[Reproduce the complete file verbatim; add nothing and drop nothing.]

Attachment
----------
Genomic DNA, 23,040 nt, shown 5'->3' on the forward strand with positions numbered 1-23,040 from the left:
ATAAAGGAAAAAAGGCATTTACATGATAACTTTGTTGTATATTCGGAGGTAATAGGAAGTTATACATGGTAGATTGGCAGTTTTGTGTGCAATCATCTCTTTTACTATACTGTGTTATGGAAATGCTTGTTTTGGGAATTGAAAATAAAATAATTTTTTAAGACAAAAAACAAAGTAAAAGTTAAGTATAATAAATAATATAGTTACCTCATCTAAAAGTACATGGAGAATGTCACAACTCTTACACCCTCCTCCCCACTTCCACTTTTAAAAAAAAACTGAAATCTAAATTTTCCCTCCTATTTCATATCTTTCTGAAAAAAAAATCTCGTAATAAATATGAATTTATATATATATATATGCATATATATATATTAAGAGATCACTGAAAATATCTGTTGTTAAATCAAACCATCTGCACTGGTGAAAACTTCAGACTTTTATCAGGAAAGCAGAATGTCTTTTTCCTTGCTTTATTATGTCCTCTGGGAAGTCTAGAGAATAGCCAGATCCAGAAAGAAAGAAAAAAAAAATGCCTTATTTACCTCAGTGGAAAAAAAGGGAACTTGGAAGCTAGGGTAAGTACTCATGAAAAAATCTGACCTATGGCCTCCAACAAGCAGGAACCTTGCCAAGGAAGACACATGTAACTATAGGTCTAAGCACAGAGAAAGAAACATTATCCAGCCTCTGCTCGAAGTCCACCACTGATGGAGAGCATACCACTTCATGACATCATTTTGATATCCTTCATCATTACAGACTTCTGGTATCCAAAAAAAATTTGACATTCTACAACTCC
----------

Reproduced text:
Genomic DNA, 23,040 nt, shown 5'->3' on the forward strand with positions numbered 1-23,040 from the left:
ATAAAGGAAAAAAGGCATTTACATGATAACTTTGTTGTATATTCGGAGGTAATAGGAAGTTATACATGGTAGATTGGCAGTTTTGTGTGCAATCATCTCTTTTACTATACTGTGTTATGGAAATGCTTGTTTTGGGAATTGAAAATAAAATAATTTTTTAAGACAAAAAACAAAGTAAAAGTTAAGTATAATAAATAATATAGTTACCTCATCTAAAAGTACATGGAGAATGTCACAACTCTTACACCCTCCTCCCCACTTCCACTTTTAAAAAAAAACTGAAATCTAAATTTTCCCTCCTATTTCATATCTTTCTGAAAAAAAAATCTCGTAATAAATATGAATTTATATATATATATATGCATATATATATATTAAGAGATCACTGAAAATATCTGTTGTTAAATCAAACCATCTGCACTGGTGAAAACTTCAGACTTTTATCAGGAAAGCAGAATGTCTTTTTCCTTGCTTTATTATGTCCTCTGGGAAGTCTAGAGAATAGCCAGATCCAGAAAGAAAGAAAAAAAAAATGCCTTATTTACCTCAGTGGAAAAAAAGGGAACTTGGAAGCTAGGGTAAGTACTCATGAAAAAATCTGACCTATGGCCTCCAACAAGCAGGAACCTTGCCAAGGAAGACACATGTAACTATAGGTCTAAGCACAGAGAAAGAAACATTATCCAGCCTCTGCTCGAAGTCCACCACTGATGGAGAGCATACCACTTCATGACATCATTTTGATATCCTTCATCATTACAGACTTCTGGTATCCAAAAAAAATTTGACATTCTACAACTCC